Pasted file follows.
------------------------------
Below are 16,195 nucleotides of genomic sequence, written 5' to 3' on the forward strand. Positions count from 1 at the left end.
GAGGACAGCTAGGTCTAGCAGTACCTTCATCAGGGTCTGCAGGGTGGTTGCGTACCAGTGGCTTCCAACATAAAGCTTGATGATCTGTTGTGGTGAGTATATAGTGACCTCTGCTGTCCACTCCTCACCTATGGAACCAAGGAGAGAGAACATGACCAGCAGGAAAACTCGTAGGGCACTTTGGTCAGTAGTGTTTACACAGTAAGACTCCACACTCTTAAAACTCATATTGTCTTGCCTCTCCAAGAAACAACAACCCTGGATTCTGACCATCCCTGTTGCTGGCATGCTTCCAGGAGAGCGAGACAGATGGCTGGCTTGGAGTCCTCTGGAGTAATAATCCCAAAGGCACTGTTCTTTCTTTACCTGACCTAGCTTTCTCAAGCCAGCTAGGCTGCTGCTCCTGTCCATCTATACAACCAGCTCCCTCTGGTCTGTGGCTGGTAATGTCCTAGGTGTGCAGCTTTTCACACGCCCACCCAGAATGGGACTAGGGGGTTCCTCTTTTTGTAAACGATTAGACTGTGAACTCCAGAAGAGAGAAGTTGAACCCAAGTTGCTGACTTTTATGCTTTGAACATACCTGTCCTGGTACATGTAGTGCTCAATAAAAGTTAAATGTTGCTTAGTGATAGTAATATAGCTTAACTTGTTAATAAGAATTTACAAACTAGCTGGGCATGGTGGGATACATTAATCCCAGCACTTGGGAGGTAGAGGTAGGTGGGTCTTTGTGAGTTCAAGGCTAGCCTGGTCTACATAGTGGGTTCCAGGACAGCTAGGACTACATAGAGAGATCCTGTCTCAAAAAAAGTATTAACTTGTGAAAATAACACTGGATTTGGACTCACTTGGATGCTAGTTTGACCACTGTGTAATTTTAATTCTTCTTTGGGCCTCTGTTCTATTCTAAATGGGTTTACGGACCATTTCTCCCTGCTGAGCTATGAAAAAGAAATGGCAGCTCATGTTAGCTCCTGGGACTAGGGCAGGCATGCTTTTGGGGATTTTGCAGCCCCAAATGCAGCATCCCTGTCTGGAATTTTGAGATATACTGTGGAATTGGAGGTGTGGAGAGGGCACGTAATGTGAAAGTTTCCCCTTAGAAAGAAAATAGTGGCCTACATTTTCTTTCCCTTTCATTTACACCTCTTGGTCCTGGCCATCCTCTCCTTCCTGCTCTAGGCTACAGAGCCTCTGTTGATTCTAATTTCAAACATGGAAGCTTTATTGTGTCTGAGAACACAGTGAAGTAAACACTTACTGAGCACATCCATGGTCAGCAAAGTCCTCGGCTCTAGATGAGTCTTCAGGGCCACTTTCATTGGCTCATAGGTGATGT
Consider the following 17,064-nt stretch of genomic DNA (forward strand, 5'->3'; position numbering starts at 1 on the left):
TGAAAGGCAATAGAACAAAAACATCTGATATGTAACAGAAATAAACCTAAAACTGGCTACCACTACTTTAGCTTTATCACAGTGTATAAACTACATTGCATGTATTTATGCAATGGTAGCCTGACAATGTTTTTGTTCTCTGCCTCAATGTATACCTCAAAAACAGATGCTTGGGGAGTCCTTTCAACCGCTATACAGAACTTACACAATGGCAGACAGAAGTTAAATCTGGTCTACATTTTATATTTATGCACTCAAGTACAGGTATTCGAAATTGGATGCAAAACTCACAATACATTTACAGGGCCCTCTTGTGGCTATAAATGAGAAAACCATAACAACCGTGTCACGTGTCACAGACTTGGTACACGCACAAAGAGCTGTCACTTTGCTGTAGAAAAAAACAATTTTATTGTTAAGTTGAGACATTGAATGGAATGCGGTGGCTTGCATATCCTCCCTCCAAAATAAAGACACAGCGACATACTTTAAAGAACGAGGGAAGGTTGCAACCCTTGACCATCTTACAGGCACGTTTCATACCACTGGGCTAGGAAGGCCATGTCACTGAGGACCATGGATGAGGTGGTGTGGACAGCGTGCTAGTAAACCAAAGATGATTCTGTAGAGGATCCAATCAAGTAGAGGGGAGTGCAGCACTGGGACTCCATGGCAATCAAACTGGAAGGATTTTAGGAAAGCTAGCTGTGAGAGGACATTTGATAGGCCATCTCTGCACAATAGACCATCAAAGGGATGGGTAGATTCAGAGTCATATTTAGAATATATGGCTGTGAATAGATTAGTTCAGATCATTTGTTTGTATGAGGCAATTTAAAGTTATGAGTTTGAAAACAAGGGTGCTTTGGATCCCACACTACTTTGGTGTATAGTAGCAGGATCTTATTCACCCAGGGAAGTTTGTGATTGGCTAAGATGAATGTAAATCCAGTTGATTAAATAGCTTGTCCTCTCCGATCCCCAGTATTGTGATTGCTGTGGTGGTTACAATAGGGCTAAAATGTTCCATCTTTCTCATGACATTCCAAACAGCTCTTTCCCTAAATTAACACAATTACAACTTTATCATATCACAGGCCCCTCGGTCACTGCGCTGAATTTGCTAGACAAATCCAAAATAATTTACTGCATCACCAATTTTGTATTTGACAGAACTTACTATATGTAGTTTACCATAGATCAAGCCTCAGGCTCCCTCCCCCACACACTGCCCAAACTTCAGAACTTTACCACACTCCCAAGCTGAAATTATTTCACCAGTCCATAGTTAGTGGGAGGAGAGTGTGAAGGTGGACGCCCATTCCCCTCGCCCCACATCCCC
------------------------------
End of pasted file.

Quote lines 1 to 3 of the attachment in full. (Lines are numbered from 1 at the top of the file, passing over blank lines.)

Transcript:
Below are 16,195 nucleotides of genomic sequence, written 5' to 3' on the forward strand. Positions count from 1 at the left end.
GAGGACAGCTAGGTCTAGCAGTACCTTCATCAGGGTCTGCAGGGTGGTTGCGTACCAGTGGCTTCCAACATAAAGCTTGATGATCTGTTGTGGTGAGTATATAGTGACCTCTGCTGTCCACTCCTCACCTATGGAACCAAGGAGAGAGAACATGACCAGCAGGAAAACTCGTAGGGCACTTTGGTCAGTAGTGTTTACACAGTAAGACTCCACACTCTTAAAACTCATATTGTCTTGCCTCTCCAAGAAACAACAACCCTGGATTCTGACCATCCCTGTTGCTGGCATGCTTCCAGGAGAGCGAGACAGATGGCTGGCTTGGAGTCCTCTGGAGTAATAATCCCAAAGGCACTGTTCTTTCTTTACCTGACCTAGCTTTCTCAAGCCAGCTAGGCTGCTGCTCCTGTCCATCTATACAACCAGCTCCCTCTGGTCTGTGGCTGGTAATGTCCTAGGTGTGCAGCTTTTCACACGCCCACCCAGAATGGGACTAGGGGGTTCCTCTTTTTGTAAACGATTAGACTGTGAACTCCAGAAGAGAGAAGTTGAACCCAAGTTGCTGACTTTTATGCTTTGAACATACCTGTCCTGGTACATGTAGTGCTCAATAAAAGTTAAATGTTGCTTAGTGATAGTAATATAGCTTAACTTGTTAATAAGAATTTACAAACTAGCTGGGCATGGTGGGATACATTAATCCCAGCACTTGGGAGGTAGAGGTAGGTGGGTCTTTGTGAGTTCAAGGCTAGCCTGGTCTACATAGTGGGTTCCAGGACAGCTAGGACTACATAGAGAGATCCTGTCTCAAAAAAAGTATTAACTTGTGAAAATAACACTGGATTTGGACTCACTTGGATGCTAGTTTGACCACTGTGTAATTTTAATTCTTCTTTGGGCCTCTGTTCTATTCTAAATGGGTTTACGGACCATTTCTCCCTGCTGAGCTATGAAAAAGAAATGGCAGCTCATGTTAGCTCCTGGGACTAGGGCAGGCATGCTTTTGGGGATTTTGCAGCCCCAAATGCAGCATCCCTGTCTGGAATTTTGAGATATACTGTGGAATTGGAGGTGTGGAGAGGGCACGTAATGTGAAAGTTTCCCCTTAGAAAGAAAATAGTGGCCTACATTTTCTTTCCCTTTCATTTACACCTCTTGGTCCTGGCCATCCTCTCCTTCCTGCTCTAGGCTACAGAGCCTCTGTTGATTCTAATTTCAAACATGGAAGCTTTATTGTGTCTGAGAACACAGTGAAGTAAACACTTACTGAGCACATCCATGGTCAGCAAAGTCCTCGGCTCTAGATGAGTCTTCAGGGCCACTTTCATTGGCTCATAGGTGATGT
Consider the following 17,064-nt stretch of genomic DNA (forward strand, 5'->3'; position numbering starts at 1 on the left):